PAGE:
Parks and Recreation

Providing Safe and Beautiful Places for Play

First-ever Athletic Field Summit

The City’s first-ever Athletic Field Summit was held to give youth sports association members the opportunity to network, learn and offer insights on future field management and allocation policies. $2.5 million worth of turf maintenance equipment and additional part-time staff were deployed to care for the athletic fields.

Held City’s first-ever Athletic Field Summit

Mobile Work Requests

Park maintenance crews completed nearly 4,200 work orders at City parks and conducted more than 700 inspections of playgrounds. The use of mobile technology enabled crews to submit reports and work requests directly from the field.

Conducted more than 700 inspections of playground

#WaterYouDoing Water Safety Campaign

Aquatics staff and Chandler Fire teamed up to launch the #WaterYouDoing water safety campaign, earning national recognition for its innovative marketing approach and collaboration to prevent childhood drownings.

Aquatics staff provided swim lessons to nearly 9,000 people and free swim lessons were made available to 463 people through partnerships with Salt River Project and the American Red Cross.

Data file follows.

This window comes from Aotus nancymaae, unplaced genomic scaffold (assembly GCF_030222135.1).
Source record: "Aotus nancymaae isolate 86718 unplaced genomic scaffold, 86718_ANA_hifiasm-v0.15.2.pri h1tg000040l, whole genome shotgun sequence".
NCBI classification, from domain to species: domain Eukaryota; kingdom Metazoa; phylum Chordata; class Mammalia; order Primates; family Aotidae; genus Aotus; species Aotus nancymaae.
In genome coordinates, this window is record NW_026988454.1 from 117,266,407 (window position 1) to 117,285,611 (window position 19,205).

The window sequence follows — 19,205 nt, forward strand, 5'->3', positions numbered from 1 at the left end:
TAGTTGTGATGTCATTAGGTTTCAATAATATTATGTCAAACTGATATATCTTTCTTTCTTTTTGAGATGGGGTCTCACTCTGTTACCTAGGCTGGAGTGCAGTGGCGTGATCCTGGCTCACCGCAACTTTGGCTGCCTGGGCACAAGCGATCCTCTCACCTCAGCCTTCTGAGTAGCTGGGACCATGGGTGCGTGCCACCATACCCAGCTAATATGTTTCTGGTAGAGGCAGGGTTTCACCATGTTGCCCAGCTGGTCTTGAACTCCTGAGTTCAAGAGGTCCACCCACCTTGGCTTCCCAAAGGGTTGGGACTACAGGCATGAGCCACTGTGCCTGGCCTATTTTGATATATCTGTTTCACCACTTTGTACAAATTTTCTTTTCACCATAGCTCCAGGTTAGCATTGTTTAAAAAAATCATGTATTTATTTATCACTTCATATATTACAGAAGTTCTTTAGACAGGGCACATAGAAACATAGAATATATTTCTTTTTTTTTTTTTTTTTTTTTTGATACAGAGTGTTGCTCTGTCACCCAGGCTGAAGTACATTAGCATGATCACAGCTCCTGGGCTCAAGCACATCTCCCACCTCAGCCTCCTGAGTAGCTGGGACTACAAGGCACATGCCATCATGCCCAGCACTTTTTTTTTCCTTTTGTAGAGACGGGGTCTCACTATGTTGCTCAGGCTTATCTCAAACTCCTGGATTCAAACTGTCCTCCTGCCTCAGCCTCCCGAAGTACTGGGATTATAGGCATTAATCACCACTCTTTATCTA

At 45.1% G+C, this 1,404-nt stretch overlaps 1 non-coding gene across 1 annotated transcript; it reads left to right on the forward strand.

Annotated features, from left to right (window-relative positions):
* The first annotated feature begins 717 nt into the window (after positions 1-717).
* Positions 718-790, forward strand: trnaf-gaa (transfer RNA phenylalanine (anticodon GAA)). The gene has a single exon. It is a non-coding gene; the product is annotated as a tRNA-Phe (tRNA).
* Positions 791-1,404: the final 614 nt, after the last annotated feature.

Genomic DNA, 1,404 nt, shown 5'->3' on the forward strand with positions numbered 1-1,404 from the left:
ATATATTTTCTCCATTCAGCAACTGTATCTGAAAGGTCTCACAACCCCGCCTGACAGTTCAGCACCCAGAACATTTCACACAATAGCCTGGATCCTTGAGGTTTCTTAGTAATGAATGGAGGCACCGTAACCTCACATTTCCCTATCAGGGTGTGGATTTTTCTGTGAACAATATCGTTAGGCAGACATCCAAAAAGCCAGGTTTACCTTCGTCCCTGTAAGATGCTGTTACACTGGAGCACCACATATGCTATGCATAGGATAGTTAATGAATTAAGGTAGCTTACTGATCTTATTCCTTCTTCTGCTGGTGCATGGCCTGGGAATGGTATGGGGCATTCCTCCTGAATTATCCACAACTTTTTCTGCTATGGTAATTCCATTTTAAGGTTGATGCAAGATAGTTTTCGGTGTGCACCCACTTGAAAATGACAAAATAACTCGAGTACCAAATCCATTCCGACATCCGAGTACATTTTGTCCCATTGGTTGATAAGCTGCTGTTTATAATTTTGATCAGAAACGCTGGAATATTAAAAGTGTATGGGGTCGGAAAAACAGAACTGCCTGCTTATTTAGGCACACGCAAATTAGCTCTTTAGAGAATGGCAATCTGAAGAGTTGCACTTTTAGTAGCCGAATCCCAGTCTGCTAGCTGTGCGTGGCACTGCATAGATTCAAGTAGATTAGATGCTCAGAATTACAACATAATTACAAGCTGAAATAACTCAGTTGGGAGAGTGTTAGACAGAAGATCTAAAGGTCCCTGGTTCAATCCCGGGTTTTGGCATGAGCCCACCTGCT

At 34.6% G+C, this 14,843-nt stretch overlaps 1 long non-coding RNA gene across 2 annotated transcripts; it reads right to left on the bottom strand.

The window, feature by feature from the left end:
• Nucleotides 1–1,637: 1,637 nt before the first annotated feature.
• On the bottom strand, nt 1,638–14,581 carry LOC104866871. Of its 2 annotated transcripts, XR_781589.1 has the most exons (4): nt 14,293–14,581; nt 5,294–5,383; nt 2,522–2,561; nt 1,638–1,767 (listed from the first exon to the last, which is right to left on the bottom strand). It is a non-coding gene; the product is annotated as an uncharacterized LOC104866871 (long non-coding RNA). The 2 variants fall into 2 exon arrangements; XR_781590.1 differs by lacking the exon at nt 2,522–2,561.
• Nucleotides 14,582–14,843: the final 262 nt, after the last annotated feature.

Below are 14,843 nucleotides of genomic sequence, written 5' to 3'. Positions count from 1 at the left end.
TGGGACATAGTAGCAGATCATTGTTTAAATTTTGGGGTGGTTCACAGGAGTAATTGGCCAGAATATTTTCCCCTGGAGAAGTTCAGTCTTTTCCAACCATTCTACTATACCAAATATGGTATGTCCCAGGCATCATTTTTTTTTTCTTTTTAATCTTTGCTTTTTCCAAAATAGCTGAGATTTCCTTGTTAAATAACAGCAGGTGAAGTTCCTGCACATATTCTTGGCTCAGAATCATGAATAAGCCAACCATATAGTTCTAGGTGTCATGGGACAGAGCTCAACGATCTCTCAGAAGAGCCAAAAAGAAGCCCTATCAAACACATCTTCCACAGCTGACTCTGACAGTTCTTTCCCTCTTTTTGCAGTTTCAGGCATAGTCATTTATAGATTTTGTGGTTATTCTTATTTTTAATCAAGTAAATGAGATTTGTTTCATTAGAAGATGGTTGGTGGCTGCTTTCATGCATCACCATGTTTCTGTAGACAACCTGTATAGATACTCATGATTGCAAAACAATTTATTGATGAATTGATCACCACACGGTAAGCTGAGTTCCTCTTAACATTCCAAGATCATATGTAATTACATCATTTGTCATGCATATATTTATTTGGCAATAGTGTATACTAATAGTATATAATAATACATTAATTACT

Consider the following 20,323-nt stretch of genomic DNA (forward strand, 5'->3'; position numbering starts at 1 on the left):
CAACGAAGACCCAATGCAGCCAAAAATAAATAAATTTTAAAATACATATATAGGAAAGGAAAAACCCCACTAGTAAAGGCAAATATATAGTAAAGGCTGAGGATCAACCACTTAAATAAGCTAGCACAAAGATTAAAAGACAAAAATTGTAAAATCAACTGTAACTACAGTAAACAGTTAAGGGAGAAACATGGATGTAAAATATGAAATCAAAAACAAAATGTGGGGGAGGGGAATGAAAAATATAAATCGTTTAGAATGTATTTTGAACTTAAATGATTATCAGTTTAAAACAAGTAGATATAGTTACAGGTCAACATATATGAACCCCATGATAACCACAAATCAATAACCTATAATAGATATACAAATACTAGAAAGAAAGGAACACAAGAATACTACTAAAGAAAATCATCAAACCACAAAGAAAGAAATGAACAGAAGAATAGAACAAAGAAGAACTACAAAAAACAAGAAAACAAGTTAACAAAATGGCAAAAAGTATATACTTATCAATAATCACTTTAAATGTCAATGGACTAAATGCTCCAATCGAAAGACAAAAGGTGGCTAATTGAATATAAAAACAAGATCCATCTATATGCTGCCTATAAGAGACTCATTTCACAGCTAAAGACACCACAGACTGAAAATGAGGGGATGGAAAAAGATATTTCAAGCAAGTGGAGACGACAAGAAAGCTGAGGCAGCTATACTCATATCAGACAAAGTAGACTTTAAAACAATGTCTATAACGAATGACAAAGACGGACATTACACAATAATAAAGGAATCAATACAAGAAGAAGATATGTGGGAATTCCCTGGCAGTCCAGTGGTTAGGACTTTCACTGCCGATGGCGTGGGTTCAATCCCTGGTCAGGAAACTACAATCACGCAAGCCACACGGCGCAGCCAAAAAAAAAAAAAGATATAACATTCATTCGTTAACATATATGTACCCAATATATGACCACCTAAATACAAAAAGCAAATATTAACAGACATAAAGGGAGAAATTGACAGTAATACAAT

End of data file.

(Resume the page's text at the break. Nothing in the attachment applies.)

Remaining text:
Aquatics staff provided swim lessons to nearly 9,000 people.

527,205 public swim entry fees paid at aquatic centers40,766 fitness passes purchased at Tumbleweed Recreation Center10,825 meals served at the Chandler Senior Center1,781 students attended Environmental Exploration field trips

Thude Park Flyers

Thude Park Flyers

It’s 8 a.m. on a chilly weekday morning in November at Chandler’s Thude Park and the full swing of rush hour is buzzing in the distance. 

In the park, neighbors are out for morning runs and walking their dogs. For most people, the day is just getting started. But for a group of retirees — many of them veterans — a day of flying remote-controlled planes is well underway.

Read about the Thude Park Flyers

Reimagining Neighborhood Parks

Ninja Park

The City of Chandler has a goal to build at least one neighborhood park in every square mile of residential development — and to make each one unique.

When it came time to build Meadowbrook Park on Layton Lakes Boulevard, the City knew it needed to think outside of the box. The area has a number of playgrounds already developed, so City staff asked the surrounding community what it wanted to see in the space instead.

From there, Chandler’s ninja park was born.